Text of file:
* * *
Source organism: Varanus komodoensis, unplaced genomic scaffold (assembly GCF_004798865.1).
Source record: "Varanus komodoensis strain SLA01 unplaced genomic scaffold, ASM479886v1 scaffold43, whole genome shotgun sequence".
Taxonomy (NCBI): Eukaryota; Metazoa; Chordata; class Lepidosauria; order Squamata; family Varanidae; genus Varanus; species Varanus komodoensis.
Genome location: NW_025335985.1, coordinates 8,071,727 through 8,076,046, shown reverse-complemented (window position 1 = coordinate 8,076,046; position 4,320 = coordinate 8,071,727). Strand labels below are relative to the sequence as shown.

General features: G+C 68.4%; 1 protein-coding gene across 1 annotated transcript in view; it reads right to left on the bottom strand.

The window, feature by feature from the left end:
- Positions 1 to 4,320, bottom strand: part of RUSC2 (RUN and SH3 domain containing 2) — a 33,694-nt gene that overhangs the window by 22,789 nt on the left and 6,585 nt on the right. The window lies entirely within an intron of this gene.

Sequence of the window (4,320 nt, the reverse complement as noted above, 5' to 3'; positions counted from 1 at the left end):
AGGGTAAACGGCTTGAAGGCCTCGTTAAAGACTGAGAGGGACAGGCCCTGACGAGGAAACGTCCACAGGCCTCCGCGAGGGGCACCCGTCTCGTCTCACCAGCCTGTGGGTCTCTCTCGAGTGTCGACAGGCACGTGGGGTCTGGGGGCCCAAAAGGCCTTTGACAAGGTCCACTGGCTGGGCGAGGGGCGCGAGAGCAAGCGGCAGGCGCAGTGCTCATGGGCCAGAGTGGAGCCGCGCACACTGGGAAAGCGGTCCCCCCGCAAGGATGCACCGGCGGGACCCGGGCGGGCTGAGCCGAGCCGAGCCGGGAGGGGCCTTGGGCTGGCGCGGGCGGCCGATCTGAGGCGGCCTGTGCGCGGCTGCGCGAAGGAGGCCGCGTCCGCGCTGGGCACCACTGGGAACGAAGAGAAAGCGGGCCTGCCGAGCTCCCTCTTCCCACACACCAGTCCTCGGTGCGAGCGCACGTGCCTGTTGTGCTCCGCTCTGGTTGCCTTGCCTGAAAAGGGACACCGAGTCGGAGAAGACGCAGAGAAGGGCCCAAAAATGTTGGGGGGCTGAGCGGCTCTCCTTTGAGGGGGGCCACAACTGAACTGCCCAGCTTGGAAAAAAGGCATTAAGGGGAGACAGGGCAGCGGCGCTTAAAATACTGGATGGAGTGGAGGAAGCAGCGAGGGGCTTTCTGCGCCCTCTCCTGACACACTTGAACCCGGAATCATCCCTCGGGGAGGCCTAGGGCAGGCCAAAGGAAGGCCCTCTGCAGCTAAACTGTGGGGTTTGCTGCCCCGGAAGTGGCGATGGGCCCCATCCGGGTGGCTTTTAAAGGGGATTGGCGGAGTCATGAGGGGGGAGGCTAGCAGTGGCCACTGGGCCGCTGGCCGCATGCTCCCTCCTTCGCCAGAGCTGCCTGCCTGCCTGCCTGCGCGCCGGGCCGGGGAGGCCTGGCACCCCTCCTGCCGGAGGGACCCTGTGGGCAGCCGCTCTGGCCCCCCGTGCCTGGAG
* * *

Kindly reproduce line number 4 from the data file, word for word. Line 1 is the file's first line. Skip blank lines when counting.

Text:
Genome location: NW_025335985.1, coordinates 8,071,727 through 8,076,046, shown reverse-complemented (window position 1 = coordinate 8,076,046; position 4,320 = coordinate 8,071,727). Strand labels below are relative to the sequence as shown.